The legendary bookseller passed away on February 27, 2009, at his Peddar Road residence at the age of 84. Nine years later, we mourn the demise of Strand Book Stall. Vidya Virkar, Shanbhag’s daughter and the owner of Strand says, “It’s nice to have a physical store, but if it is impossible for it to survive, then it’s better to let go.” Virkar claims that Strand could no longer keep up with the change in the cultural landscape.
Gupta explains the current scenario, “Nowadays, people prefer reading online; they prefer reading on Kindle. They may not just go and buy a book. The way of doing business has also changed. A lot of bookstores are closing down worldwide. It’s like a record store or a music store. You can download what you want. You don’t buy a record or a tape or a CD. It is the same thing with books.”
Viva la Strand
Strand may have closed its shutters, but the legacy espoused by Shanbhag continues to live on. After his demise, Jagath along with many of Strand’s employees started Kitab Khana, a new bookstore with the same philosophy as Strand. He considers himself fortunate that the owners of the bookstore, Samir Somaiya and Amrita Somaiya, also share this philosophy.
Kitab Khana looks very different from Strand: It is spacious, airy and organised and even has an in-house café. However, Shanbhag’s influence is evident. Gupta tells us that Kitab Khana is the closest bookstore to Strand in terms of service and experience, and even the 20% discount. He says, “Jagath is trained by Shanbhag and he has the same philosophy.”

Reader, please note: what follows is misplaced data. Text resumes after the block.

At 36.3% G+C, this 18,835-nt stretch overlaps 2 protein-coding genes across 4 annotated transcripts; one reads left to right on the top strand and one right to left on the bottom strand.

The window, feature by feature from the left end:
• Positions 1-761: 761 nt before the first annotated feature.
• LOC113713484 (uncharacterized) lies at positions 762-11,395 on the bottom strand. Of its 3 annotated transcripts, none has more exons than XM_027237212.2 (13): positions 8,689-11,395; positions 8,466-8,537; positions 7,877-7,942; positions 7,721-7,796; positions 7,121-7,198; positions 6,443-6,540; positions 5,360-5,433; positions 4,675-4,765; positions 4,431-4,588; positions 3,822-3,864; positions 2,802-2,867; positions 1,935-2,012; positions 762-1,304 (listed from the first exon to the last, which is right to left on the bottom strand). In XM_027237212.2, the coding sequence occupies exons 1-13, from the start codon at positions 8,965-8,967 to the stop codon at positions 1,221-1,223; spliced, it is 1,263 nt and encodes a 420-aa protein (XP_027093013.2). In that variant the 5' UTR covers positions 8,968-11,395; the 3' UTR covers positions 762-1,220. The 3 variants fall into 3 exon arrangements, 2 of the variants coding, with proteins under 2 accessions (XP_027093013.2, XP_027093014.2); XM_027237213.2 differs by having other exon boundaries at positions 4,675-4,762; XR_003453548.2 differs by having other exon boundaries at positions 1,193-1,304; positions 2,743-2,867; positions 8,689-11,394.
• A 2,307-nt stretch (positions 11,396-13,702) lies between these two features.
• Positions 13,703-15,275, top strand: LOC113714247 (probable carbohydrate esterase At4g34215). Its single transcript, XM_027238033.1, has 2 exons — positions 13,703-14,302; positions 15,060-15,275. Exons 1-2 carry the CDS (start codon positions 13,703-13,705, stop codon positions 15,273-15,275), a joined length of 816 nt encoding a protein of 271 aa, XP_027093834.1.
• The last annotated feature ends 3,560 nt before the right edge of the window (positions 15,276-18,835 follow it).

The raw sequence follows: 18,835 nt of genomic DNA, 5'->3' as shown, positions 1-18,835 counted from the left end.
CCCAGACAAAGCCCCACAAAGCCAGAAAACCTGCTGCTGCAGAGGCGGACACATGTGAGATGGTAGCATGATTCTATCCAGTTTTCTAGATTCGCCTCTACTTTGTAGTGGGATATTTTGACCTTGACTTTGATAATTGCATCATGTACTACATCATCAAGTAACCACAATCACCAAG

Jagath shares, “Shanbhag introduced us to reading books which were not academic books. He made sure that the entire staff reads at least one book a month and he himself used to give us books. I try to incorporate everything I learned from Shanbhag, while at Strand, in Kitab Khana, except for only one thing- the extra discount. I make sure that everyone is greeted when they enter the premises and encourage the staff to converse with the readers and know their opinions on various books. I also ensure that they are up to date on the collection and can talk knowledgeably about it.”
Jagath believes, “In a big city like Mumbai, we need ten more bookshops like Strand. It is very unfortunate that Strand is closing down.”
We agree but we are happy that Shanbag’s legacy is being carried on by Jagath and his team at Kitab Khana.
If you are wondering where to buy books from now that Strand has gone, take a look at our list of seven unique bookstores based in Mumbai.
Special thanks to Mr. T. Jagath, Mrs. Chidrupa Iyer, Lt. Col. (R) Dr. K.K. Puri, Mr. Rahul Gupta, and Mrs. Sujata Jain for sharing their stories and thoughts with us.
Have you heard of Strand or visited the bookstore? Do you have any stories to share with us? Tell us in the comments below.
Ankit loves stories, be it in any form- print, media or theatre. After reading Angels and Demons, he fell in love with books, especially suspense, thriller, and fantasy. He is a big fan of Harry Potter. He quit his engineering career to become a writer and currently works with The Curious Reader. Apart from writing he also loves filmmaking, photography, traveling and cooking. You can reach him on Instagram.